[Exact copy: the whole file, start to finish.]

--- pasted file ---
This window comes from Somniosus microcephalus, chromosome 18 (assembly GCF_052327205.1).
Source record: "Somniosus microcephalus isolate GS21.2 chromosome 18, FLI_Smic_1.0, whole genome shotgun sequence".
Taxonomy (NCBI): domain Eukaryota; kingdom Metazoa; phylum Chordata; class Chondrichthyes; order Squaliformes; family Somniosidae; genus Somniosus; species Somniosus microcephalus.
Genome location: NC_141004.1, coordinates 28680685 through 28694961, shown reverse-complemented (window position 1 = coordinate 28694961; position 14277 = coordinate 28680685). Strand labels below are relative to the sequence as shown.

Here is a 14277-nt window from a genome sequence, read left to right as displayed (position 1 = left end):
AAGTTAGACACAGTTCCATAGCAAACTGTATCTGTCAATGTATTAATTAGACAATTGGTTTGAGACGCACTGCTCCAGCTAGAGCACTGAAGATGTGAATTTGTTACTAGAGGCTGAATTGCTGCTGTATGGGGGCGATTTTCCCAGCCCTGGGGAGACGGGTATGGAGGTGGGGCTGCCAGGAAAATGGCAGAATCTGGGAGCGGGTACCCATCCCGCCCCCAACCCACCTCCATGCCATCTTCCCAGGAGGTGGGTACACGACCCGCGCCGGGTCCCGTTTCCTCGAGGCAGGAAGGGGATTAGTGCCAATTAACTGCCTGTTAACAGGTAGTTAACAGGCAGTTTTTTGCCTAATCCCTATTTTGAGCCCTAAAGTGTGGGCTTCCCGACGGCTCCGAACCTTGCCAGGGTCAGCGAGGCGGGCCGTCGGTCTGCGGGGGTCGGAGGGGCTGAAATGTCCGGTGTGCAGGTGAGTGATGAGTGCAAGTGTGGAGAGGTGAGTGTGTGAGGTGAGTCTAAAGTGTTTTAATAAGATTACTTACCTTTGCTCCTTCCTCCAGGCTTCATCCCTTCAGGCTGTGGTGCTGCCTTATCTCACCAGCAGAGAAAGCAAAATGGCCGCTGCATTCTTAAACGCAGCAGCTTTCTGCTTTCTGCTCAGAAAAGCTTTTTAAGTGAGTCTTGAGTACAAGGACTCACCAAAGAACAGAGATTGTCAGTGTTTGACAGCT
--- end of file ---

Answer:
This window comes from Somniosus microcephalus, chromosome 18 (assembly GCF_052327205.1).
Source record: "Somniosus microcephalus isolate GS21.2 chromosome 18, FLI_Smic_1.0, whole genome shotgun sequence".
Taxonomy (NCBI): domain Eukaryota; kingdom Metazoa; phylum Chordata; class Chondrichthyes; order Squaliformes; family Somniosidae; genus Somniosus; species Somniosus microcephalus.
Genome location: NC_141004.1, coordinates 28680685 through 28694961, shown reverse-complemented (window position 1 = coordinate 28694961; position 14277 = coordinate 28680685). Strand labels below are relative to the sequence as shown.

Here is a 14277-nt window from a genome sequence, read left to right as displayed (position 1 = left end):
AAGTTAGACACAGTTCCATAGCAAACTGTATCTGTCAATGTATTAATTAGACAATTGGTTTGAGACGCACTGCTCCAGCTAGAGCACTGAAGATGTGAATTTGTTACTAGAGGCTGAATTGCTGCTGTATGGGGGCGATTTTCCCAGCCCTGGGGAGACGGGTATGGAGGTGGGGCTGCCAGGAAAATGGCAGAATCTGGGAGCGGGTACCCATCCCGCCCCCAACCCACCTCCATGCCATCTTCCCAGGAGGTGGGTACACGACCCGCGCCGGGTCCCGTTTCCTCGAGGCAGGAAGGGGATTAGTGCCAATTAACTGCCTGTTAACAGGTAGTTAACAGGCAGTTTTTTGCCTAATCCCTATTTTGAGCCCTAAAGTGTGGGCTTCCCGACGGCTCCGAACCTTGCCAGGGTCAGCGAGGCGGGCCGTCGGTCTGCGGGGGTCGGAGGGGCTGAAATGTCCGGTGTGCAGGTGAGTGATGAGTGCAAGTGTGGAGAGGTGAGTGTGTGAGGTGAGTCTAAAGTGTTTTAATAAGATTACTTACCTTTGCTCCTTCCTCCAGGCTTCATCCCTTCAGGCTGTGGTGCTGCCTTATCTCACCAGCAGAGAAAGCAAAATGGCCGCTGCATTCTTAAACGCAGCAGCTTTCTGCTTTCTGCTCAGAAAAGCTTTTTAAGTGAGTCTTGAGTACAAGGACTCACCAAAGAACAGAGATTGTCAGTGTTTGACAGCT